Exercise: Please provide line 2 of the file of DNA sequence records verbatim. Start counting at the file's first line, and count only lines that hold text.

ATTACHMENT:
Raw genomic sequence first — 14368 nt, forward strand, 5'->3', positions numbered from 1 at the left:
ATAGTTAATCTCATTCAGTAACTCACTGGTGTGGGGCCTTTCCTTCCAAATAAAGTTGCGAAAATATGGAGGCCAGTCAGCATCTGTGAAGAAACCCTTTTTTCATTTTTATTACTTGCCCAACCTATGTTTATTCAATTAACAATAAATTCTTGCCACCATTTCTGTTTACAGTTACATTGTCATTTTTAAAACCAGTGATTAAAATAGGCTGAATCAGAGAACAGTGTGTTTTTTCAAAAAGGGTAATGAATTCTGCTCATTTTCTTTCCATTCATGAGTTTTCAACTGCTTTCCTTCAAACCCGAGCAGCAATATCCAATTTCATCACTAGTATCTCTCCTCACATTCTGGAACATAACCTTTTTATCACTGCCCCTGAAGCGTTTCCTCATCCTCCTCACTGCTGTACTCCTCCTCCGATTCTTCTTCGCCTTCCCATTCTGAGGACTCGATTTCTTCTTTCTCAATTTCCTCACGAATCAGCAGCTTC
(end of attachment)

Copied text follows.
ATAGTTAATCTCATTCAGTAACTCACTGGTGTGGGGCCTTTCCTTCCAAATAAAGTTGCGAAAATATGGAGGCCAGTCAGCATCTGTGAAGAAACCCTTTTTTCATTTTTATTACTTGCCCAACCTATGTTTATTCAATTAACAATAAATTCTTGCCACCATTTCTGTTTACAGTTACATTGTCATTTTTAAAACCAGTGATTAAAATAGGCTGAATCAGAGAACAGTGTGTTTTTTCAAAAAGGGTAATGAATTCTGCTCATTTTCTTTCCATTCATGAGTTTTCAACTGCTTTCCTTCAAACCCGAGCAGCAATATCCAATTTCATCACTAGTATCTCTCCTCACATTCTGGAACATAACCTTTTTATCACTGCCCCTGAAGCGTTTCCTCATCCTCCTCACTGCTGTACTCCTCCTCCGATTCTTCTTCGCCTTCCCATTCTGAGGACTCGATTTCTTCTTTCTCAATTTCCTCACGAATCAGCAGCTTC